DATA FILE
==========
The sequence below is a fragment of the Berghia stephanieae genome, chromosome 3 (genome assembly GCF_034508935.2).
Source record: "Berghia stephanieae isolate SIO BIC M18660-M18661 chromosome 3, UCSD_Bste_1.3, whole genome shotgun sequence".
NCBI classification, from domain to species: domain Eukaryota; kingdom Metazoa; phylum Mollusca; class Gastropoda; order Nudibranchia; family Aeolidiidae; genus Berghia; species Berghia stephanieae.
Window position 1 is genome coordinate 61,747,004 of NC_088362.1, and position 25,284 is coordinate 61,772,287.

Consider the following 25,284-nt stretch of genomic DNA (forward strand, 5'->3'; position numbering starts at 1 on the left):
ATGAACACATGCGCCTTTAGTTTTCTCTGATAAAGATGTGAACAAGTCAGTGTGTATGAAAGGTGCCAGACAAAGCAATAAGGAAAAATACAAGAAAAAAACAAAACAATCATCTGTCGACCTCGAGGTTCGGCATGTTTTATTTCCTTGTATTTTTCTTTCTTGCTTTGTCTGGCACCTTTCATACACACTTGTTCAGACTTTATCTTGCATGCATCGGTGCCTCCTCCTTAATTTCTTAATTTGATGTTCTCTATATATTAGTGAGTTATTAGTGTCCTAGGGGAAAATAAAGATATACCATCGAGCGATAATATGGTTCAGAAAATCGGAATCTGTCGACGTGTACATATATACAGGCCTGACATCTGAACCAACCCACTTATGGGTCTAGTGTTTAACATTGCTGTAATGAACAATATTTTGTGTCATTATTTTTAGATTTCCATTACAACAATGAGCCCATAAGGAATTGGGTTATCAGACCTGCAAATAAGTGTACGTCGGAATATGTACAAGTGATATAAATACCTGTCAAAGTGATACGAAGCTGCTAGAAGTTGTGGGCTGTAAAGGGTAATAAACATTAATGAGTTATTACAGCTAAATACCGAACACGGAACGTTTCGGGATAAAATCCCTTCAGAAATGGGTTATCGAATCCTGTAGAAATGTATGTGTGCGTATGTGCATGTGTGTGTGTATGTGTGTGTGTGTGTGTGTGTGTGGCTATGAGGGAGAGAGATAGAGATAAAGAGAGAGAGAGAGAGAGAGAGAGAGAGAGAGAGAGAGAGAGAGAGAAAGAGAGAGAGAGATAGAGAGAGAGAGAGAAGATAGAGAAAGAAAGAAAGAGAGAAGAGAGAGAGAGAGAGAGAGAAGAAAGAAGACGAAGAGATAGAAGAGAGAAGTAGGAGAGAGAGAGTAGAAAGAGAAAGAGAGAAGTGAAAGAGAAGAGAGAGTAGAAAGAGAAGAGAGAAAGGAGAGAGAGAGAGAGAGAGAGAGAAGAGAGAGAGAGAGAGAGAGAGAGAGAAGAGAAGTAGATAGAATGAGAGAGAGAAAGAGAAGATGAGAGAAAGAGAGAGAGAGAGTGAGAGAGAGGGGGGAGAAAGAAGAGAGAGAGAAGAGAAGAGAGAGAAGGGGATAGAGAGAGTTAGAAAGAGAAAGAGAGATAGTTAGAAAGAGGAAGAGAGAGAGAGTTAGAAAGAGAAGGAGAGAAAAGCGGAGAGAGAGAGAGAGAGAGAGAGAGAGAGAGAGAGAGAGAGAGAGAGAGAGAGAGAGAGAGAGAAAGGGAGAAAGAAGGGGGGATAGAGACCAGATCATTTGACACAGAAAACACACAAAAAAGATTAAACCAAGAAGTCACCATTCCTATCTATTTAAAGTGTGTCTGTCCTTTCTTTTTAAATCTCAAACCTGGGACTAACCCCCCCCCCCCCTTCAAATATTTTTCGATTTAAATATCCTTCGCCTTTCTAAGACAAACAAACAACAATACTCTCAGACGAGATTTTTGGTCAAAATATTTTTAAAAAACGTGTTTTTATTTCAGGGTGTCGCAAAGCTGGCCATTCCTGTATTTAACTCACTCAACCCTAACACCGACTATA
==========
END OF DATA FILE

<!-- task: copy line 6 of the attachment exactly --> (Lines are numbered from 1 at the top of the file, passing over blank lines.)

ATGAACACATGCGCCTTTAGTTTTCTCTGATAAAGATGTGAACAAGTCAGTGTGTATGAAAGGTGCCAGACAAAGCAATAAGGAAAAATACAAGAAAAAAACAAAACAATCATCTGTCGACCTCGAGGTTCGGCATGTTTTATTTCCTTGTATTTTTCTTTCTTGCTTTGTCTGGCACCTTTCATACACACTTGTTCAGACTTTATCTTGCATGCATCGGTGCCTCCTCCTTAATTTCTTAATTTGATGTTCTCTATATATTAGTGAGTTATTAGTGTCCTAGGGGAAAATAAAGATATACCATCGAGCGATAATATGGTTCAGAAAATCGGAATCTGTCGACGTGTACATATATACAGGCCTGACATCTGAACCAACCCACTTATGGGTCTAGTGTTTAACATTGCTGTAATGAACAATATTTTGTGTCATTATTTTTAGATTTCCATTACAACAATGAGCCCATAAGGAATTGGGTTATCAGACCTGCAAATAAGTGTACGTCGGAATATGTACAAGTGATATAAATACCTGTCAAAGTGATACGAAGCTGCTAGAAGTTGTGGGCTGTAAAGGGTAATAAACATTAATGAGTTATTACAGCTAAATACCGAACACGGAACGTTTCGGGATAAAATCCCTTCAGAAATGGGTTATCGAATCCTGTAGAAATGTATGTGTGCGTATGTGCATGTGTGTGTGTATGTGTGTGTGTGTGTGTGTGTGTGGCTATGAGGGAGAGAGATAGAGATAAAGAGAGAGAGAGAGAGAGAGAGAGAGAGAGAGAGAGAGAGAGAGAGAAAGAGAGAGAGAGATAGAGAGAGAGAGAGAAGATAGAGAAAGAAAGAAAGAGAGAAGAGAGAGAGAGAGAGAGAGAAGAAAGAAGACGAAGAGATAGAAGAGAGAAGTAGGAGAGAGAGAGTAGAAAGAGAAAGAGAGAAGTGAAAGAGAAGAGAGAGTAGAAAGAGAAGAGAGAAAGGAGAGAGAGAGAGAGAGAGAGAGAAGAGAGAGAGAGAGAGAGAGAGAGAGAAGAGAAGTAGATAGAATGAGAGAGAGAAAGAGAAGATGAGAGAAAGAGAGAGAGAGAGTGAGAGAGAGGGGGGAGAAAGAAGAGAGAGAGAAGAGAAGAGAGAGAAGGGGATAGAGAGAGTTAGAAAGAGAAAGAGAGATAGTTAGAAAGAGGAAGAGAGAGAGAGTTAGAAAGAGAAGGAGAGAAAAGCGGAGAGAGAGAGAGAGAGAGAGAGAGAGAGAGAGAGAGAGAGAGAGAGAGAGAGAGAGAGAGAGAAAGGGAGAAAGAAGGGGGGATAGAGACCAGATCATTTGACACAGAAAACACACAAAAAAGATTAAACCAAGAAGTCACCATTCCTATCTATTTAAAGTGTGTCTGTCCTTTCTTTTTAAATCTCAAACCTGGGACTAACCCCCCCCCCCCCTTCAAATATTTTTCGATTTAAATATCCTTCGCCTTTCTAAGACAAACAAACAACAATACTCTCAGACGAGATTTTTGGTCAAAATATTTTTAAAAAACGTGTTTTTATTTCAGGGTGTCGCAAAGCTGGCCATTCCTGTATTTAACTCACTCAACCCTAACACCGACTATA